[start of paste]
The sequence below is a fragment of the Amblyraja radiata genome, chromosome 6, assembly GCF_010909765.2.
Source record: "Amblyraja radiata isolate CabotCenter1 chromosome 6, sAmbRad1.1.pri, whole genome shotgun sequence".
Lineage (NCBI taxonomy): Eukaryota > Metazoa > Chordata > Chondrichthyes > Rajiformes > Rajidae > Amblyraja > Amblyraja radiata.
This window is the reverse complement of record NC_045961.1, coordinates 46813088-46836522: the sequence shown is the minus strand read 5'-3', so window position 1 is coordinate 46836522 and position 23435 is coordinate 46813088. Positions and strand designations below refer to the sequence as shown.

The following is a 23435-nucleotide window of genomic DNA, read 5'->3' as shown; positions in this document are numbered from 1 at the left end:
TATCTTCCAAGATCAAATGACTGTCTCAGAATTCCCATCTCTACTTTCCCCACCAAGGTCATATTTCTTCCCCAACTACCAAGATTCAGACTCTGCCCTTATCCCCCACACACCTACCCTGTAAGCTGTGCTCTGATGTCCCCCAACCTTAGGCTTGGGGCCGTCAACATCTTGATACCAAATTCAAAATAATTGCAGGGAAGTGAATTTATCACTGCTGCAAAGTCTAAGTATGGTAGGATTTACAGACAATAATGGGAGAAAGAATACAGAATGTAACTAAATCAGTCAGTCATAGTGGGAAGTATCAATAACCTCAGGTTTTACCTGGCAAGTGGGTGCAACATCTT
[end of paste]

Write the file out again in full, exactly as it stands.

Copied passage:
The sequence below is a fragment of the Amblyraja radiata genome, chromosome 6, assembly GCF_010909765.2.
Source record: "Amblyraja radiata isolate CabotCenter1 chromosome 6, sAmbRad1.1.pri, whole genome shotgun sequence".
Lineage (NCBI taxonomy): Eukaryota > Metazoa > Chordata > Chondrichthyes > Rajiformes > Rajidae > Amblyraja > Amblyraja radiata.
This window is the reverse complement of record NC_045961.1, coordinates 46813088-46836522: the sequence shown is the minus strand read 5'-3', so window position 1 is coordinate 46836522 and position 23435 is coordinate 46813088. Positions and strand designations below refer to the sequence as shown.

The following is a 23435-nucleotide window of genomic DNA, read 5'->3' as shown; positions in this document are numbered from 1 at the left end:
TATCTTCCAAGATCAAATGACTGTCTCAGAATTCCCATCTCTACTTTCCCCACCAAGGTCATATTTCTTCCCCAACTACCAAGATTCAGACTCTGCCCTTATCCCCCACACACCTACCCTGTAAGCTGTGCTCTGATGTCCCCCAACCTTAGGCTTGGGGCCGTCAACATCTTGATACCAAATTCAAAATAATTGCAGGGAAGTGAATTTATCACTGCTGCAAAGTCTAAGTATGGTAGGATTTACAGACAATAATGGGAGAAAGAATACAGAATGTAACTAAATCAGTCAGTCATAGTGGGAAGTATCAATAACCTCAGGTTTTACCTGGCAAGTGGGTGCAACATCTT